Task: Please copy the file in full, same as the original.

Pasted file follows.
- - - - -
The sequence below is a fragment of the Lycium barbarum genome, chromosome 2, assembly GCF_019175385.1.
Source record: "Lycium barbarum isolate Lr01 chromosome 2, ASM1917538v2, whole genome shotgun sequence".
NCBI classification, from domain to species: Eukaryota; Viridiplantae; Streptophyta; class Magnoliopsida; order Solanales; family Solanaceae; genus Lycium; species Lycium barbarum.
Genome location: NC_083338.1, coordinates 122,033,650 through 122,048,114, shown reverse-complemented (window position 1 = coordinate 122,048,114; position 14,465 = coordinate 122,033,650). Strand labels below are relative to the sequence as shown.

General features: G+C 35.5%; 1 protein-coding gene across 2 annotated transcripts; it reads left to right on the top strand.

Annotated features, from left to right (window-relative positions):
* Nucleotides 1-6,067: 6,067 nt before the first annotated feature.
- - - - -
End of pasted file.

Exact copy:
The sequence below is a fragment of the Lycium barbarum genome, chromosome 2, assembly GCF_019175385.1.
Source record: "Lycium barbarum isolate Lr01 chromosome 2, ASM1917538v2, whole genome shotgun sequence".
NCBI classification, from domain to species: Eukaryota; Viridiplantae; Streptophyta; class Magnoliopsida; order Solanales; family Solanaceae; genus Lycium; species Lycium barbarum.
Genome location: NC_083338.1, coordinates 122,033,650 through 122,048,114, shown reverse-complemented (window position 1 = coordinate 122,048,114; position 14,465 = coordinate 122,033,650). Strand labels below are relative to the sequence as shown.

General features: G+C 35.5%; 1 protein-coding gene across 2 annotated transcripts; it reads left to right on the top strand.

Annotated features, from left to right (window-relative positions):
* Nucleotides 1-6,067: 6,067 nt before the first annotated feature.